Under what conditions does foreign aid work?
It’s a $144 billion-dollar question. (That’s the amount the OECD estimates its members spent on development assistance in 2016). In recent years, development workers have been pushing the field to bring more rigor to bear in evaluating policies and programs for evidence of impact; 2015 was even declared the International Year of Evaluation.
While most development organizations now use some form of performance evaluation, these evaluations frequently rely on easily-collectable data, like the number of schools built or bed nets distributed, and often fail to collect data on control locations. Using such low-hanging fruit helps make evaluations cheaper, but absent sufficient information on both treated and non-treated locations, little can be said of the actual impact experienced by project beneficiaries.
The challenge with more rigorous evaluation methods is that they historically have required more time, effort and funding — all scarce resources. Given that every dollar spent on evaluation is a dollar that won’t be spent on school construction or bed net distribution, how can we encourage large development organizations to rethink their evaluation policies? One solution is to actively engage university researchers who are developing cutting-edge methods that can lower evaluation costs and reduce time, while still maintaining high standards of rigor.
Research, meet policy
Recognizing the gap between current levels of academic engagement with the policy community and a growing desire to increase the use of impact evaluations, AidData’s cooperative agreement with the U.S. Global Development Lab at USAID created new channels that lowered the transaction costs for USAID to collaborate with academic researchers. The AidData Research Consortium (ARC) now works with 120+ scholars from over 50 universities and institutions around the world to study how foreign assistance is targeted and evaluate its impact, turning their insights into practice with development organizations in the field.
With AidData’s cooperative agreement breaking down the barriers between the academy and policy, ARC researchers have been uniquely positioned to engage with USAID. ARC researchers have partnered with a variety of USAID Missions to conduct rigorous impact evaluations of USAID-led interventions in Colombia, Niger, Georgia, Ghana, and Afghanistan, and these partnerships have helped mainstream evaluation procedures throughout USAID. The USAID Mission in Colombia, for example, wanted to understand the impact of a project focused on improving subnational governance in 40 conflict-affected municipalities to decrease violence and increase stability.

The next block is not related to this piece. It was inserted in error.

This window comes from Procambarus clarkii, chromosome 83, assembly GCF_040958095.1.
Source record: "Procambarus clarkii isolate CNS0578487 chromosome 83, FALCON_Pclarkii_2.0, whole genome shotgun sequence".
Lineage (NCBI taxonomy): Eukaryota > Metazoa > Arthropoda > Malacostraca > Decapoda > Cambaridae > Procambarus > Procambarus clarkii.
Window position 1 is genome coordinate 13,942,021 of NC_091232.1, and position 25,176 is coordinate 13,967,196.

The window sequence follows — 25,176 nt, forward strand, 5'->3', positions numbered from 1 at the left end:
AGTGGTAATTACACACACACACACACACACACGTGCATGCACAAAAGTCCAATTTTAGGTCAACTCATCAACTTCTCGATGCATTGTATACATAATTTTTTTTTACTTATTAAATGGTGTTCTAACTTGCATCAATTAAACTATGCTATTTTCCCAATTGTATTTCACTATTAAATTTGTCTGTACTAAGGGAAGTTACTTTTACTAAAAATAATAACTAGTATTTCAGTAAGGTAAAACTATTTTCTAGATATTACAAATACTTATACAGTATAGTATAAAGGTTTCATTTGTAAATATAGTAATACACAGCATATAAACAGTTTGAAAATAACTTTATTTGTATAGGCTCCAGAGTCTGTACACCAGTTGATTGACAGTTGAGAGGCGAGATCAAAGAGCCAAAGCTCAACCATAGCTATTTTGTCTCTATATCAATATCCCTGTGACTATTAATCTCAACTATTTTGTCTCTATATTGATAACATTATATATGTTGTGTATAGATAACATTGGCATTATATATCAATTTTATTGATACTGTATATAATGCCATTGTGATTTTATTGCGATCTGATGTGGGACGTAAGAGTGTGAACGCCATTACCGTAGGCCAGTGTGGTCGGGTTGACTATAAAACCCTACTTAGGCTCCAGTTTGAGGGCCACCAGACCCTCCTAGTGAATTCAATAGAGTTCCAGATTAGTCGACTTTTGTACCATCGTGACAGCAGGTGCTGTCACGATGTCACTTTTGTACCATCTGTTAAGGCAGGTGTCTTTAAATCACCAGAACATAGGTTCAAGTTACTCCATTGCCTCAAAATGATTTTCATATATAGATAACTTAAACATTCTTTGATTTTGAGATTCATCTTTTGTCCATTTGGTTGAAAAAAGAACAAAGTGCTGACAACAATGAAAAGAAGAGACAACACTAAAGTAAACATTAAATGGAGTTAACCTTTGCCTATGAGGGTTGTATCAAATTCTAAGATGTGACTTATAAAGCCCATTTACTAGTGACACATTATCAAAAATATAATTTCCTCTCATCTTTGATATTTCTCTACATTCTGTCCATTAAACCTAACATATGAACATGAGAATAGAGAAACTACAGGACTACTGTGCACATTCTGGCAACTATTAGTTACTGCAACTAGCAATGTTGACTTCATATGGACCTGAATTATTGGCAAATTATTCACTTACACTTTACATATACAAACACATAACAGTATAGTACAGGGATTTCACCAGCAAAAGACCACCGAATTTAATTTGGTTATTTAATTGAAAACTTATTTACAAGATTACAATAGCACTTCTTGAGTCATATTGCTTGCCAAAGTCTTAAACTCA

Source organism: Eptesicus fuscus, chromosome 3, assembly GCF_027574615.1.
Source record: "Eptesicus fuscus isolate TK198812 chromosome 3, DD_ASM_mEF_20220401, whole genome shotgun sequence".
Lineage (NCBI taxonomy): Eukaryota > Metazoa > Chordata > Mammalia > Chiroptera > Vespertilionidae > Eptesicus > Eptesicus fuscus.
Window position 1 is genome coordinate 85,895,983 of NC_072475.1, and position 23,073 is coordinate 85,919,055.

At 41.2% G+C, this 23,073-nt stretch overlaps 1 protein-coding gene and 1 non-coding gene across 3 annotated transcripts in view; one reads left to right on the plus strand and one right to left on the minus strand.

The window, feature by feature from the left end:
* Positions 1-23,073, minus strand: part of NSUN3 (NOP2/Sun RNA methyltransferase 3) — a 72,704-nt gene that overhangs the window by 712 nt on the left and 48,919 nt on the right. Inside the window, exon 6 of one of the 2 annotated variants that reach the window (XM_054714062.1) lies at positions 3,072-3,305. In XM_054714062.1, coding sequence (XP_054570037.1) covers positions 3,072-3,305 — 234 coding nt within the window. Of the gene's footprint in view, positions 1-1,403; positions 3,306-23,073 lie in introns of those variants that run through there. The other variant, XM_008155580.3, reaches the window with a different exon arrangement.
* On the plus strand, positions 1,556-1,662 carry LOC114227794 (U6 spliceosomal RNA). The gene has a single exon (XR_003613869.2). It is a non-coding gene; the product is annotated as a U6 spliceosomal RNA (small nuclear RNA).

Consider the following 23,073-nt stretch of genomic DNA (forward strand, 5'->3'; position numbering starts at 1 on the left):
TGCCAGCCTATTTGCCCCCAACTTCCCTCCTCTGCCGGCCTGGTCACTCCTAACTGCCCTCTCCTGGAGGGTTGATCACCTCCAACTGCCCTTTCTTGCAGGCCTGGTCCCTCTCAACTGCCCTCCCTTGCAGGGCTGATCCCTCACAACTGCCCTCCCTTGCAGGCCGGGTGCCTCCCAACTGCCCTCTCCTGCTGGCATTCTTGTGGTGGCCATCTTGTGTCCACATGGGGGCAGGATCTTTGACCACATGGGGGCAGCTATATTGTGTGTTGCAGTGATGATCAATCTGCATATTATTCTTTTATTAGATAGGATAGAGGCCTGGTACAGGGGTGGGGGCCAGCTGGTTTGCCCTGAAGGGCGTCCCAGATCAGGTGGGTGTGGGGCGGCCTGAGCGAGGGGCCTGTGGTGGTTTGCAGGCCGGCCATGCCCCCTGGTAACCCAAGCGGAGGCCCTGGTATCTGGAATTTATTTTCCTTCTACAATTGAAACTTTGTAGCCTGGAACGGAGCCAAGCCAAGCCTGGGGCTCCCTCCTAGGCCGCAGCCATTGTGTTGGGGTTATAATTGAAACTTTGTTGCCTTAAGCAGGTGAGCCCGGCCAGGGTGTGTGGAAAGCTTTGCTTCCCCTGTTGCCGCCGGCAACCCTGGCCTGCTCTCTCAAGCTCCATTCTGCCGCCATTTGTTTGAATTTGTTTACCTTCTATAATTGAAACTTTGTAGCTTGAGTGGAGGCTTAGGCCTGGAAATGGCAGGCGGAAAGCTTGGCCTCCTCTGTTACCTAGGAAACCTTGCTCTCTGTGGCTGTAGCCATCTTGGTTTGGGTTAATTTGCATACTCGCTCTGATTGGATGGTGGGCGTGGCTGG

Given that AidData had already set up a contracting vehicle with USAID through the cooperative agreement, the Colombia Mission was able to buy into the award to obtain the necessary funding and work with AidData to identify and bring top researchers on board quickly. This meant that ARC researchers Dr. Mike Findley and Dr. Joseph Young were able to jump in and collaborate directly with the Mission to determine the scale and extent of the evaluation. (The evaluation is currently underway and is expected to wrap up in 2019).
Valuing ideas for evaluation
The ARC has also helped lower the costs for researchers to collaborate directly with those who make development policy. Traditional engagement by university scholars with development organizations often requires responding to large-scale solicitations that are time-consuming and challenging for individual researchers to be competitive in against larger D.C. contracting firms. By creating a network of world-class scholars who are easily accessible through an already-established partnership, AidData has both simplified the process for researchers to engage directly with USAID Missions and Operating Units, and increased the number of rigorous impact evaluations that are carried out at the agency.
As relationships between USAID and ARC researchers continue to grow, their skills and expertise will help provide the evidence base needed to better inform policy decisions and answer that crucial question: when does aid have impact? ARC researchers will further explore innovative methods for evaluating and understanding impact when they convene this fall to present new findings from October 19-20 in Washington, D.C.